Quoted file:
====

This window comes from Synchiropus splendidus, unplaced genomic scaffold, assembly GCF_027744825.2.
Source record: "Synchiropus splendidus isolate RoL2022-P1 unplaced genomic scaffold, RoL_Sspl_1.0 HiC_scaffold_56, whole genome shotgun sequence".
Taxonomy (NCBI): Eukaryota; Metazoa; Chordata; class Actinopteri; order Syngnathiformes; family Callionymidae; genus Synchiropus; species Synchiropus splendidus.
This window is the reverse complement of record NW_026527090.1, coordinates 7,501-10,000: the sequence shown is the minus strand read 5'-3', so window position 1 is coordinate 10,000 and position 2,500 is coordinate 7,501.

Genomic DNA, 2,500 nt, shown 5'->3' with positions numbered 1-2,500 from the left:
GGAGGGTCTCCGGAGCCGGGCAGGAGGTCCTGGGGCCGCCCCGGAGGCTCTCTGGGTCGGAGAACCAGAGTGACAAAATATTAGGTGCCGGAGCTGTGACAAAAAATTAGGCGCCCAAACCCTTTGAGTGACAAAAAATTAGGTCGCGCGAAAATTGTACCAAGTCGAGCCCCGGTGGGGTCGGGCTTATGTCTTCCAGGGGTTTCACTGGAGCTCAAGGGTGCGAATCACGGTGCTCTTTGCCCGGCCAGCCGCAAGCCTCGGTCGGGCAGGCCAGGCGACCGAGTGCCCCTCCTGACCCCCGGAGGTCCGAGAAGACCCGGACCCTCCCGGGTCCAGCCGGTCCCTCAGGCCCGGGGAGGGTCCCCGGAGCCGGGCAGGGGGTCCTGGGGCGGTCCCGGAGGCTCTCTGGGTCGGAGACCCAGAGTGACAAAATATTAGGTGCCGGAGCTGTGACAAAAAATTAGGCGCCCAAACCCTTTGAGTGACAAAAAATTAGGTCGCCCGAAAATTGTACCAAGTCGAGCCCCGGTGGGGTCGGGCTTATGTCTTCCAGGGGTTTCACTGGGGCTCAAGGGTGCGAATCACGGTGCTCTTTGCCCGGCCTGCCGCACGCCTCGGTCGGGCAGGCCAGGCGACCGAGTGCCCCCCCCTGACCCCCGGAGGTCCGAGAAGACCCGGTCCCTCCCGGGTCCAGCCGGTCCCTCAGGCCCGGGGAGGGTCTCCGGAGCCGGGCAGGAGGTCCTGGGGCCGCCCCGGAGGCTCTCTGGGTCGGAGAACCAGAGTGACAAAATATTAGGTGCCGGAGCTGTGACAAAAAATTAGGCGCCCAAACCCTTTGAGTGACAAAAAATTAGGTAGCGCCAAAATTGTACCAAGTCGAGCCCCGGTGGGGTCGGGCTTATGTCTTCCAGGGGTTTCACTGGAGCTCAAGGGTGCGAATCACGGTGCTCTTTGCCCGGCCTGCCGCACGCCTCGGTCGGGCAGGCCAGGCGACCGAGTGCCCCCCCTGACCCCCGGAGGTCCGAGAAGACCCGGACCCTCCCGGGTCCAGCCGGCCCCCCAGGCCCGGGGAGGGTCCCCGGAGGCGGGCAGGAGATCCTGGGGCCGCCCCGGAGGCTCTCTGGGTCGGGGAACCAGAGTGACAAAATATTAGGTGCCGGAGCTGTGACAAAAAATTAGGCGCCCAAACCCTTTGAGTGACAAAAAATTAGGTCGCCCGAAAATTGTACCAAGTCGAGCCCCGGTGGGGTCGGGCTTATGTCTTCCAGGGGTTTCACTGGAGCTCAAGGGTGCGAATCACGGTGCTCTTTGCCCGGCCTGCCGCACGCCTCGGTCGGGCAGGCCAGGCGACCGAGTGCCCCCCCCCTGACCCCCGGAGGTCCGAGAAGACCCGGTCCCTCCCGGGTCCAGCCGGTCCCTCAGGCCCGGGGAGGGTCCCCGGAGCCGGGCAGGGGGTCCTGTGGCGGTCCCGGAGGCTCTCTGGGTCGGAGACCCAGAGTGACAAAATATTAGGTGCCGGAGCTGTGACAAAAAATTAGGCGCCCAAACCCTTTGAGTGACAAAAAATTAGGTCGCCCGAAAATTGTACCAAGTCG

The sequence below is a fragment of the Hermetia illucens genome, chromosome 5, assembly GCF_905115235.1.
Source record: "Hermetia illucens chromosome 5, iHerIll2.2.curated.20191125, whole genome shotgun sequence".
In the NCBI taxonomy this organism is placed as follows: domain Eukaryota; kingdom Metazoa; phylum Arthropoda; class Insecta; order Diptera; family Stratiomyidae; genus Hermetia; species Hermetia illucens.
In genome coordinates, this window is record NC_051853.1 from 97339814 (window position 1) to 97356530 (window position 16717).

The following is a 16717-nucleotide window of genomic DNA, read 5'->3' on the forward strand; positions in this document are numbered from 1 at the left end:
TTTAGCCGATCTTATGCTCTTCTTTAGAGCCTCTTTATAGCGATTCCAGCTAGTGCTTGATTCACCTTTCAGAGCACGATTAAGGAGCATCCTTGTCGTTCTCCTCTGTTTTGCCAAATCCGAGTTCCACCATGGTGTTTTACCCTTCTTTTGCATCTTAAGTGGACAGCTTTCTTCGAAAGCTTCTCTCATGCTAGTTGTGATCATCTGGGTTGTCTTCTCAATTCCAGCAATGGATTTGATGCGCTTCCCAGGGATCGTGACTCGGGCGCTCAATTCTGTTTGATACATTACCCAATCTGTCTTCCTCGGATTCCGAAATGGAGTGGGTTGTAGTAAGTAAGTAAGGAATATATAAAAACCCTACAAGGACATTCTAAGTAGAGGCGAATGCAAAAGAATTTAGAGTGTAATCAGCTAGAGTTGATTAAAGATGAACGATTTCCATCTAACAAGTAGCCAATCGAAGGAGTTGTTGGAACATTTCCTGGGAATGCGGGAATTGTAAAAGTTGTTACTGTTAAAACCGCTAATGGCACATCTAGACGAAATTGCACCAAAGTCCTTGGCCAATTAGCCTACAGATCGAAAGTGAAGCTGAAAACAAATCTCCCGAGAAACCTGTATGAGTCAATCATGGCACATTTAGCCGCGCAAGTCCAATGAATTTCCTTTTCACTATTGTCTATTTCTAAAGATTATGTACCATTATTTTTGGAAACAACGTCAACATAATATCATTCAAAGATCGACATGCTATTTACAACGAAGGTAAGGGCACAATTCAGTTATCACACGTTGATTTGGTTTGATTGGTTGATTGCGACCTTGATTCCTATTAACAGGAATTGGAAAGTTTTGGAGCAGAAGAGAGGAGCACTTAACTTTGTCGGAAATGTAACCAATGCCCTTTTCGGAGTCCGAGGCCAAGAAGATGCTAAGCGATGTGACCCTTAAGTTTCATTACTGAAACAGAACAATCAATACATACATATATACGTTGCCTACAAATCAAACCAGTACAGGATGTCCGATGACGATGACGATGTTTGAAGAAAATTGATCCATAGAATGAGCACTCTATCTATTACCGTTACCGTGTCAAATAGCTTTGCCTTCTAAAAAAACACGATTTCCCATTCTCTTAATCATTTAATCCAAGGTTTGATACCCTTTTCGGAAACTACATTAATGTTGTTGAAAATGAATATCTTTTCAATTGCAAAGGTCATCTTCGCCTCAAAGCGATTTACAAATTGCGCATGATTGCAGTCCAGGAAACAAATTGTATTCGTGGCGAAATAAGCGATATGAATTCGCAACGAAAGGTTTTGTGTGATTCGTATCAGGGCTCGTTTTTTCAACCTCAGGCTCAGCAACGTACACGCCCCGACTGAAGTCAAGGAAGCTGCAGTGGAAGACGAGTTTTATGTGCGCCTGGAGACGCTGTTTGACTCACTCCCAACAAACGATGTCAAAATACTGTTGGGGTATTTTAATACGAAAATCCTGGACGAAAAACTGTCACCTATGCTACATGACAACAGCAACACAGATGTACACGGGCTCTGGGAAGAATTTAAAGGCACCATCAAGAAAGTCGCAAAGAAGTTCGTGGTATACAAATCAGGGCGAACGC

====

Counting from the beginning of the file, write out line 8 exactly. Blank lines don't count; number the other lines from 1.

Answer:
Source record: "Hermetia illucens chromosome 5, iHerIll2.2.curated.20191125, whole genome shotgun sequence".